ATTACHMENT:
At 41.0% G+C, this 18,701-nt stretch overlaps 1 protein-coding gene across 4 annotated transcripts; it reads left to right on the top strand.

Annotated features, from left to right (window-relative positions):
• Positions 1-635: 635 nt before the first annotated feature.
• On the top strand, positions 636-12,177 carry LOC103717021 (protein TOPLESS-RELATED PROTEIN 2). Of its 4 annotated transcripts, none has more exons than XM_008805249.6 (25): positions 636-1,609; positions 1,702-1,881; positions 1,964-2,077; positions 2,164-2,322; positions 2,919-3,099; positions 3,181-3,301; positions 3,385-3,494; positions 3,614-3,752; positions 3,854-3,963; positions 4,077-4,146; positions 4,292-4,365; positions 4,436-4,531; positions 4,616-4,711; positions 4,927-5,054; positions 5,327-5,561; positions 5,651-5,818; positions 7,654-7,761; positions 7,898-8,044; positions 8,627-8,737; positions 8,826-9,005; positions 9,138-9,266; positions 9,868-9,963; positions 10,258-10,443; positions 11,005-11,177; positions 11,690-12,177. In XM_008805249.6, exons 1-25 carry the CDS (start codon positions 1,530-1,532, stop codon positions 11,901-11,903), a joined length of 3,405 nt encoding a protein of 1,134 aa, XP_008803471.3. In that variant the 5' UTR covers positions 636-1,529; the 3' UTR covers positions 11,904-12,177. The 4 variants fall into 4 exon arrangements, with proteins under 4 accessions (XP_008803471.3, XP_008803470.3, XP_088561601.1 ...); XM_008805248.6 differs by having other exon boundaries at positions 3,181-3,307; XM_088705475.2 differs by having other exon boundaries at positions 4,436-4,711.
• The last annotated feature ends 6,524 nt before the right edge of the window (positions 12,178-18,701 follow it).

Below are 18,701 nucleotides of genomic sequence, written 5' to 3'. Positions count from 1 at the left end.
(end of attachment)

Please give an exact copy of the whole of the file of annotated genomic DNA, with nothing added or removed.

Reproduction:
At 41.0% G+C, this 18,701-nt stretch overlaps 1 protein-coding gene across 4 annotated transcripts; it reads left to right on the top strand.

Annotated features, from left to right (window-relative positions):
• Positions 1-635: 635 nt before the first annotated feature.
• On the top strand, positions 636-12,177 carry LOC103717021 (protein TOPLESS-RELATED PROTEIN 2). Of its 4 annotated transcripts, none has more exons than XM_008805249.6 (25): positions 636-1,609; positions 1,702-1,881; positions 1,964-2,077; positions 2,164-2,322; positions 2,919-3,099; positions 3,181-3,301; positions 3,385-3,494; positions 3,614-3,752; positions 3,854-3,963; positions 4,077-4,146; positions 4,292-4,365; positions 4,436-4,531; positions 4,616-4,711; positions 4,927-5,054; positions 5,327-5,561; positions 5,651-5,818; positions 7,654-7,761; positions 7,898-8,044; positions 8,627-8,737; positions 8,826-9,005; positions 9,138-9,266; positions 9,868-9,963; positions 10,258-10,443; positions 11,005-11,177; positions 11,690-12,177. In XM_008805249.6, exons 1-25 carry the CDS (start codon positions 1,530-1,532, stop codon positions 11,901-11,903), a joined length of 3,405 nt encoding a protein of 1,134 aa, XP_008803471.3. In that variant the 5' UTR covers positions 636-1,529; the 3' UTR covers positions 11,904-12,177. The 4 variants fall into 4 exon arrangements, with proteins under 4 accessions (XP_008803471.3, XP_008803470.3, XP_088561601.1 ...); XM_008805248.6 differs by having other exon boundaries at positions 3,181-3,307; XM_088705475.2 differs by having other exon boundaries at positions 4,436-4,711.
• The last annotated feature ends 6,524 nt before the right edge of the window (positions 12,178-18,701 follow it).

Below are 18,701 nucleotides of genomic sequence, written 5' to 3'. Positions count from 1 at the left end.